Lifting my morales, I completed, “Pie is sweeter than pie,” which have many formulae to ponder and there one can find a bit of mathematician in oneself. Later on I found, it indeed proved sweeter than pie to many readers to whom I am indebted for showing interest in my works. Now whenever, I attempt any mathematical derivation, similarity of the result with Viete formula keeps me on tenter hooks. I am writing a paper on golden ratio and there too appears a nested function (similar to Viete Pi formula) to determine value of  φ^1/k where k = 2^n, φ = (1+ 5^1/2)/2 and n is 0, 1, 2, 3, ……. any number. But great Mathematician Viete has not done, according to me, work on golden ratio  φ and I feel secure.

Besides this, I find, attempting a mathematical derivation without having any knowledge of previous works in that field, gives one great satisfaction on knowing later on that ones approach was unique and undefiled. I am benefitted in this regard, there is an ocean of mathematics to attempt and derive independently. Do you endorse, books bias ones thinking? Whatsoever your answer may be, I am certain, it is one of the most difficult question to answer.

All said and done, Francoise Viete will remain great Mathematician in the annals of history. He was the first one from Europe to give formula in nested radicals of Pi to the world.

(Viete Beautiful Formula For Pi, see only integer 2 is used.)

If you happen to see this formula, it uses only one integer 2 to calculate Pi. One wonders if 2 was sufficient to evaluate Pi, what are then other integers meant for? Such great men will always be remembered like Benjamin Jonson said in poem, “In Short Measure Life May Perfect Be.” It is virtue that never dies, it is like a wood that is seasoned to last for ever.


1. Image Pi courtesy Pi visualized. Saw it over at /r/dataisbeautiful and had to make it. – View on Imgur: https://m.imgur.com/r/wallpapers/ZCUW7js

2. Pi and Golden ratio by John Baez at https://johncarlosbaez.wordpress.com/2017/03/07/pi-and-the-golden-ratio/amp/

3. “Pi Is Sweeter Than Pie,” at https://narinderkw.wordpress.com/2017/04/10/pi-is-sweeter-than-pie/

4. Viete’s Formula for Pi at World Of Pi http://www.pi314.net/eng/viete.php


About Author

Writer is an Electronics and Electrical Communication Engineering graduate and was earlier Scientist, then Instrument Maintenance Engineer, then Civil Servant in Indian Administrative Service (IAS). After retirement, he writes on subjects, Astronomy, Mathematics, Yoga, Humanity etc.

Solution Of Cubic And Higher Degree Equation With Combination Of Continued Fractions

 Solution of cubic and higher degree equations has always engaged attention of mathematicians from ancient times. Different approaches have been adopted to solve cubic equation, some transformed this equation to depressed form, some eliminated all the coefficients of this equation except cubic and constant term. By and large, all solutions seem tedious and requires constant concentration in their derivation. With the purpose of finding a solution which is easily doable, use of combined two continued fractions have been adopted and this has given inspiring results.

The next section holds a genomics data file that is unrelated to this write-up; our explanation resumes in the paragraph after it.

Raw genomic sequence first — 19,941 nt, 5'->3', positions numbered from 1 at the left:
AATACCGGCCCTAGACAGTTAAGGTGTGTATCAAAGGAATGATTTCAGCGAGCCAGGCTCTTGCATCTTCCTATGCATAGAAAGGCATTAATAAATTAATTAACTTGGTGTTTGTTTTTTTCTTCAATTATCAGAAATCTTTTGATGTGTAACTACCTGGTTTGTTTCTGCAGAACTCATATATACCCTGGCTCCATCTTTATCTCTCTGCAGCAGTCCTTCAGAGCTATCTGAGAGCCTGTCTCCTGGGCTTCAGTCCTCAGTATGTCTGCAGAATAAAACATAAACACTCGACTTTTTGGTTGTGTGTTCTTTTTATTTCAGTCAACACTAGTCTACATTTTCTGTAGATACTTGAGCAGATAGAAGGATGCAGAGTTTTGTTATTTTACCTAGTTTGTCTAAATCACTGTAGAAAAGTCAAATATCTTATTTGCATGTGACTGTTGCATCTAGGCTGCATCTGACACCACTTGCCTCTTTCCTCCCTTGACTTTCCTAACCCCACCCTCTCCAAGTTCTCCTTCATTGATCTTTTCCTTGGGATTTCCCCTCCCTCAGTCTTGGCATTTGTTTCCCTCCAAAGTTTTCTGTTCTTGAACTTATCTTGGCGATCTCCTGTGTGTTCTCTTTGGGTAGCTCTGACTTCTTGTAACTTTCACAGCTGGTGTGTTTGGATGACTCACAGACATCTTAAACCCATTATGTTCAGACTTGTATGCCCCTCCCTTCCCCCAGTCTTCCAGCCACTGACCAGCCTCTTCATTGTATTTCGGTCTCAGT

A fraction as we generally consider, is a part of whole quantity. Extending it, it can also be said, a fraction is a part plus complete quantity also and can be expressed as complete quantity plus fraction but certainly, it is never a whole in itself. A fraction thus can be written as ‘p’ divided by ‘q’ or p/q where p and q are whole number and q does not equal 1.

Let us take a fraction p/q = 71/137 and 71 being smaller can not be divided by 137 but 137 can be divided by 71. One can write it as 1 divided by1/(137/71) or (1)/1/(71/137). It is based on the principle that reciprocal of a reciprocal is same quantity.

Also (1)/1/(71/137) can be written as 1/137/71.

137 on being divided by 71 equals 1+ 66/71, therefore,

71/137 = 1/(1+ 66/71).

Again 66 can not be divided by 71 as 66 is smaller than 71. Again taking reciprocal of reciprocal of 66/71 as was done above, it can be written as 1/(71/66) and the procedure can be repeated.

Fraction 71/66 equals 1+ 5/66, thus

Fraction 71/137 = 1/{1+ 1/(1+ 5/66)}

5/66 can be written as 1/(66/5) or 1/(13+ 1/5), therefore,

71/137 = 0 + (1)/[1+1/{1+ 1/(13+ 1/5)}] or the fractions

0 + 1/[1+ 1/{1+ 1/(13+ 1/5)}] is called continued fractions of 71/137.

0 is added to this continued fraction as 71 could not be divided by 137 or it can be said that it is divided 0 time.

It is evident from above that procedure adopted above is same as finding the greatest common divisor (g c d) of 71 and 137. That is why great mathematician Euler described continued fractions as determining g c d.

By adopting the same procedure, fraction

15/11 can be written as 1+ 1/{2+ 1/(1+ 1/3)}.

Continued fraction can be written in generalised form as

pn/qn = a0 + b0/[a1 + b1/{a2 + b2/{a3+……an + bn/1)}}]………(1) 

where coefficients a0, a1, a3………. are called partial quotients.